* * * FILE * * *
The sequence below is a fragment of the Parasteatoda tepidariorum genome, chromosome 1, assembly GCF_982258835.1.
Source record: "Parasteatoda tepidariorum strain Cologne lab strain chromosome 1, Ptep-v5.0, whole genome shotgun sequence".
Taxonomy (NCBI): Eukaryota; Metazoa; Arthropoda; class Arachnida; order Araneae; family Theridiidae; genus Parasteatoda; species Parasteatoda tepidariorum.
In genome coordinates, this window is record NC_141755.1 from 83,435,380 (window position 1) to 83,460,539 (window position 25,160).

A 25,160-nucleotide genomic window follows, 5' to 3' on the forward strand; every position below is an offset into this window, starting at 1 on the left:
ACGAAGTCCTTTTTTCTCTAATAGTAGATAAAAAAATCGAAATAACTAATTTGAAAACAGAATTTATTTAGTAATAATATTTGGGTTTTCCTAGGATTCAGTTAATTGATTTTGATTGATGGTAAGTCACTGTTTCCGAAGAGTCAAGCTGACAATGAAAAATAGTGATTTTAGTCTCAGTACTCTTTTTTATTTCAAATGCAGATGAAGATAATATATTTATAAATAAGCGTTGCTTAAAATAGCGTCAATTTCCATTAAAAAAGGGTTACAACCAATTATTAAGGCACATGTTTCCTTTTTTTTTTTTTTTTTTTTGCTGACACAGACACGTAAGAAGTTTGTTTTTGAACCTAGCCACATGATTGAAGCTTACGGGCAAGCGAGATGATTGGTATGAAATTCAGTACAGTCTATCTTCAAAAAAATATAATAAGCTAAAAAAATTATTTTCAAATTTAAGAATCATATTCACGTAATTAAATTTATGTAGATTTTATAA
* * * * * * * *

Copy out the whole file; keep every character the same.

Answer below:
The sequence below is a fragment of the Parasteatoda tepidariorum genome, chromosome 1, assembly GCF_982258835.1.
Source record: "Parasteatoda tepidariorum strain Cologne lab strain chromosome 1, Ptep-v5.0, whole genome shotgun sequence".
Taxonomy (NCBI): Eukaryota; Metazoa; Arthropoda; class Arachnida; order Araneae; family Theridiidae; genus Parasteatoda; species Parasteatoda tepidariorum.
In genome coordinates, this window is record NC_141755.1 from 83,435,380 (window position 1) to 83,460,539 (window position 25,160).

A 25,160-nucleotide genomic window follows, 5' to 3' on the forward strand; every position below is an offset into this window, starting at 1 on the left:
ACGAAGTCCTTTTTTCTCTAATAGTAGATAAAAAAATCGAAATAACTAATTTGAAAACAGAATTTATTTAGTAATAATATTTGGGTTTTCCTAGGATTCAGTTAATTGATTTTGATTGATGGTAAGTCACTGTTTCCGAAGAGTCAAGCTGACAATGAAAAATAGTGATTTTAGTCTCAGTACTCTTTTTTATTTCAAATGCAGATGAAGATAATATATTTATAAATAAGCGTTGCTTAAAATAGCGTCAATTTCCATTAAAAAAGGGTTACAACCAATTATTAAGGCACATGTTTCCTTTTTTTTTTTTTTTTTTTTGCTGACACAGACACGTAAGAAGTTTGTTTTTGAACCTAGCCACATGATTGAAGCTTACGGGCAAGCGAGATGATTGGTATGAAATTCAGTACAGTCTATCTTCAAAAAAATATAATAAGCTAAAAAAATTATTTTCAAATTTAAGAATCATATTCACGTAATTAAATTTATGTAGATTTTATAA